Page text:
Here in Suriname, as it was in Haiti, Africans understood their spiritual power and they used it for liberation. And they have retained this power as a sign of continuity with their ancestral practices. Unlike in Guyana (with the exception of spiritualists/cultural practitioners) and some places in the Caribbean, Obia (or obeah) is not scorned or feared but wholeheartedly embraced in Suriname. Obia men and women are respected as spiritualists capable of interpreting complex signs. My niece and I were delighted to be invited to a ritual on the plantation of the friend we were staying with. I had met her in London; though she was born in Suriname she had lived most of her life in Holland. We had shared spiritual experiences and her cousin had helped me with my research on Comfa. We were told to wear something red and blue as all the family, belonging to the same plantation would be. When the Dutch eventually gave up the lands to the enslaved Africans (not those that fought for their own) they left families with enormous plantations, the size of several villages in Guyana. Every member of that family owned a piece of the land and from time to time my friend’s family came together at the heart of the (Oniribo) plantation to honour the spirits.




Fort Zeelandia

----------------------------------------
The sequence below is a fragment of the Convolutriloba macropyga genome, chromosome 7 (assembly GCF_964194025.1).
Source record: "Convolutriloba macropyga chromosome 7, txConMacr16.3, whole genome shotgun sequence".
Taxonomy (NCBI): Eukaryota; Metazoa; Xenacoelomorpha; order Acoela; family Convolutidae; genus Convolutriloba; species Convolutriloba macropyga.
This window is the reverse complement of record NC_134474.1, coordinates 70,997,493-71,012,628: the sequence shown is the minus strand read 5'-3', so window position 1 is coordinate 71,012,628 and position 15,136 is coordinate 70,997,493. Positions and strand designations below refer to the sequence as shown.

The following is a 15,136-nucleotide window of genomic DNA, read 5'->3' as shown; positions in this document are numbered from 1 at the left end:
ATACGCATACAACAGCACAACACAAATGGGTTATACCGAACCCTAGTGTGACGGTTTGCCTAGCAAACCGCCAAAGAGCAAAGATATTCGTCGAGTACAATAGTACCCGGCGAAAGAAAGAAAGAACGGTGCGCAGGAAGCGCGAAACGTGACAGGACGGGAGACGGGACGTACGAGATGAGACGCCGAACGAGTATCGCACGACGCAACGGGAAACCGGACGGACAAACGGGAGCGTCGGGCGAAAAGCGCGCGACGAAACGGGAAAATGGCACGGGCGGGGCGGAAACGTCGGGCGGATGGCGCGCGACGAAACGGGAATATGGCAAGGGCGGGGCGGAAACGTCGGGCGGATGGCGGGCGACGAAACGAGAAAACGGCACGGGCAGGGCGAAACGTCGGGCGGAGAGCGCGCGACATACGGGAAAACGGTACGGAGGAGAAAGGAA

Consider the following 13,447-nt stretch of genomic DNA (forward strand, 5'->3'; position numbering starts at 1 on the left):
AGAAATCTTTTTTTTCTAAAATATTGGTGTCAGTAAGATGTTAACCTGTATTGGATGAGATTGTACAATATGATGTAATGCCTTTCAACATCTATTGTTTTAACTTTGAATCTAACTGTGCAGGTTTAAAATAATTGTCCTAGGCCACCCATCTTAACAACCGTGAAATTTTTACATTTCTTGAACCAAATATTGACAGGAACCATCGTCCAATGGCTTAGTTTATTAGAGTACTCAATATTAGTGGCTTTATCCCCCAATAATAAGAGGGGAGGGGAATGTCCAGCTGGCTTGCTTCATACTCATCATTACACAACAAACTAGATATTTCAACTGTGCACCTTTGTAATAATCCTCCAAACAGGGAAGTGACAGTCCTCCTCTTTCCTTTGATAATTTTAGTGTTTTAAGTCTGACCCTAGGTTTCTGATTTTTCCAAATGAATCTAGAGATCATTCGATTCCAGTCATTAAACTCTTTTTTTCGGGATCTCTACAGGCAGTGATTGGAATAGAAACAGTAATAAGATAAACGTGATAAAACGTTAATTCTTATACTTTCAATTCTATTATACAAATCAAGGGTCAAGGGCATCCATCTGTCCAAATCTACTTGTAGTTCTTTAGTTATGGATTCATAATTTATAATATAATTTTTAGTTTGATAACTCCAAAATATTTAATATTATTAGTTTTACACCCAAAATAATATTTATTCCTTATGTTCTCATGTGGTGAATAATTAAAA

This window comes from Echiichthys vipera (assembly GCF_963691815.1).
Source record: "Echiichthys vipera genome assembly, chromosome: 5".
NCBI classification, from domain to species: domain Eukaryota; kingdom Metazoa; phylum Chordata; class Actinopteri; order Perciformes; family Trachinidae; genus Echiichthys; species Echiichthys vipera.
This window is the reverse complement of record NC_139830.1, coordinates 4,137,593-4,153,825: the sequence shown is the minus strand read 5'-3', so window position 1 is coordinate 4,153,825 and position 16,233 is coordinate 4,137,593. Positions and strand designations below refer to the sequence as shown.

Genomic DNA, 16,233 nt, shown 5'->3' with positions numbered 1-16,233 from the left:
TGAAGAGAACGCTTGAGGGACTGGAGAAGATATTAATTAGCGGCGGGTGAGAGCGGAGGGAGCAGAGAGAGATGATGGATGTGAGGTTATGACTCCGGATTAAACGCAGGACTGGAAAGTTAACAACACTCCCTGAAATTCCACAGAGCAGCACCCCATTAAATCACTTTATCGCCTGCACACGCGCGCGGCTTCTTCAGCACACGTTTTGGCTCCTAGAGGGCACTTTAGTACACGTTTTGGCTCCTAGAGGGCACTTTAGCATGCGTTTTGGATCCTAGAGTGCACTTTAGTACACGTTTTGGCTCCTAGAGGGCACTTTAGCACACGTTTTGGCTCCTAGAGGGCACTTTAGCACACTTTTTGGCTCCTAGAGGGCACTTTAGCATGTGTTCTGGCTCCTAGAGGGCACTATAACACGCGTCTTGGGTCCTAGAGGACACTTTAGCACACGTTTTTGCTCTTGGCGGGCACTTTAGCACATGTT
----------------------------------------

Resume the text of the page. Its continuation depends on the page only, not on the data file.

The reason we wore red was because the ceremony would open by honouring the Amerindian spirits (red is their colour) since prior to colonisation the lands had been theirs. Music was played by the band that invited the manifestation of the Amerindian spirits. Participants danced in a circle to the music until someone or several people went into trance. When they went into trance, an Obia man (with help from others) would anoint the spirit with some alcohol at the nape of their necks; give them water from a calabash; friends and family who knew the “vessel” (or “host” to the spirit) now in trance would embrace them, a beautiful gentle gesture, welcoming the spirit to the ritual. And they would dance and dance until the “host” came out of the trance. The pictures I took in this pitch of night and scant light do not fully express the beautiful men, women and children proudly participating in the ritual. I loved the gorgeous and varied creole head ties adorning the women’s heads. Young women and elderly, men too respected the moment with seriousness and responded to the call of the music. After they played for and roused the Amerindian spirits to satisfaction, the band changed tune and called for the Congo.